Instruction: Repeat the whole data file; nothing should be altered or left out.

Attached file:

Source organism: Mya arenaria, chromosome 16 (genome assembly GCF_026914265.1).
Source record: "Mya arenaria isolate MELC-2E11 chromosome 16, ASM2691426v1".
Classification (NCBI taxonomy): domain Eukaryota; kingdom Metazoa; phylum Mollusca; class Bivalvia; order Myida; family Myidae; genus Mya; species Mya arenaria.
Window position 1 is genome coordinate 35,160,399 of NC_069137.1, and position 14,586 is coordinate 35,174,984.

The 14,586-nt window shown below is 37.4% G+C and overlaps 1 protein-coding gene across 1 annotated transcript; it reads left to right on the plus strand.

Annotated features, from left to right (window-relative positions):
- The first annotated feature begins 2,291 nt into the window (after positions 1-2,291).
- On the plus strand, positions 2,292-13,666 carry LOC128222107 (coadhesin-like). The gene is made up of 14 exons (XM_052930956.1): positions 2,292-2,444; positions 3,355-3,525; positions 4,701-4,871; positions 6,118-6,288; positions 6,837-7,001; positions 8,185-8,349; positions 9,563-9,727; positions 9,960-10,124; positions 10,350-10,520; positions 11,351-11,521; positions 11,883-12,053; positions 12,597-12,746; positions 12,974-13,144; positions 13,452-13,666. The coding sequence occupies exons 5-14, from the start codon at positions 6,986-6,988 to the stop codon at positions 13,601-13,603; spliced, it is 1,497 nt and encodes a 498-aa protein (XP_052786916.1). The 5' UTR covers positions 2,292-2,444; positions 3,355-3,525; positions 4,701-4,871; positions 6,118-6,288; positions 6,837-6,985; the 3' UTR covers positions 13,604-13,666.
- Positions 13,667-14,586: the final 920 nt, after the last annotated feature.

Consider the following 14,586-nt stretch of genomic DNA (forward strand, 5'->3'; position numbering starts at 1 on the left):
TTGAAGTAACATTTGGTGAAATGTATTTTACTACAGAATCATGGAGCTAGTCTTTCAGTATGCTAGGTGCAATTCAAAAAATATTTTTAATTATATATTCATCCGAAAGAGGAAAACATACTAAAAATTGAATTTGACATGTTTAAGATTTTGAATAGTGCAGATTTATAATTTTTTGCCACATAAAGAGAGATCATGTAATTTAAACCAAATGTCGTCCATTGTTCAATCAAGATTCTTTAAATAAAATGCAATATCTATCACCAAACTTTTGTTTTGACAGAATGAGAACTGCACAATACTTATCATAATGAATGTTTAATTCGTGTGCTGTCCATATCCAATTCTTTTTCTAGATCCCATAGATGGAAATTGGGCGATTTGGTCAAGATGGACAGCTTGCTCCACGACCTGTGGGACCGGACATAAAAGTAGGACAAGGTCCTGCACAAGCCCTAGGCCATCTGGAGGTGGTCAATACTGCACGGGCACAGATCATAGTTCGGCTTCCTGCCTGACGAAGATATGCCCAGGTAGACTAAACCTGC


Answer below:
Source organism: Mya arenaria, chromosome 16 (genome assembly GCF_026914265.1).
Source record: "Mya arenaria isolate MELC-2E11 chromosome 16, ASM2691426v1".
Classification (NCBI taxonomy): domain Eukaryota; kingdom Metazoa; phylum Mollusca; class Bivalvia; order Myida; family Myidae; genus Mya; species Mya arenaria.
Window position 1 is genome coordinate 35,160,399 of NC_069137.1, and position 14,586 is coordinate 35,174,984.

The 14,586-nt window shown below is 37.4% G+C and overlaps 1 protein-coding gene across 1 annotated transcript; it reads left to right on the plus strand.

Annotated features, from left to right (window-relative positions):
- The first annotated feature begins 2,291 nt into the window (after positions 1-2,291).
- On the plus strand, positions 2,292-13,666 carry LOC128222107 (coadhesin-like). The gene is made up of 14 exons (XM_052930956.1): positions 2,292-2,444; positions 3,355-3,525; positions 4,701-4,871; positions 6,118-6,288; positions 6,837-7,001; positions 8,185-8,349; positions 9,563-9,727; positions 9,960-10,124; positions 10,350-10,520; positions 11,351-11,521; positions 11,883-12,053; positions 12,597-12,746; positions 12,974-13,144; positions 13,452-13,666. The coding sequence occupies exons 5-14, from the start codon at positions 6,986-6,988 to the stop codon at positions 13,601-13,603; spliced, it is 1,497 nt and encodes a 498-aa protein (XP_052786916.1). The 5' UTR covers positions 2,292-2,444; positions 3,355-3,525; positions 4,701-4,871; positions 6,118-6,288; positions 6,837-6,985; the 3' UTR covers positions 13,604-13,666.
- Positions 13,667-14,586: the final 920 nt, after the last annotated feature.

Consider the following 14,586-nt stretch of genomic DNA (forward strand, 5'->3'; position numbering starts at 1 on the left):
TTGAAGTAACATTTGGTGAAATGTATTTTACTACAGAATCATGGAGCTAGTCTTTCAGTATGCTAGGTGCAATTCAAAAAATATTTTTAATTATATATTCATCCGAAAGAGGAAAACATACTAAAAATTGAATTTGACATGTTTAAGATTTTGAATAGTGCAGATTTATAATTTTTTGCCACATAAAGAGAGATCATGTAATTTAAACCAAATGTCGTCCATTGTTCAATCAAGATTCTTTAAATAAAATGCAATATCTATCACCAAACTTTTGTTTTGACAGAATGAGAACTGCACAATACTTATCATAATGAATGTTTAATTCGTGTGCTGTCCATATCCAATTCTTTTTCTAGATCCCATAGATGGAAATTGGGCGATTTGGTCAAGATGGACAGCTTGCTCCACGACCTGTGGGACCGGACATAAAAGTAGGACAAGGTCCTGCACAAGCCCTAGGCCATCTGGAGGTGGTCAATACTGCACGGGCACAGATCATAGTTCGGCTTCCTGCCTGACGAAGATATGCCCAGGTAGACTAAACCTGC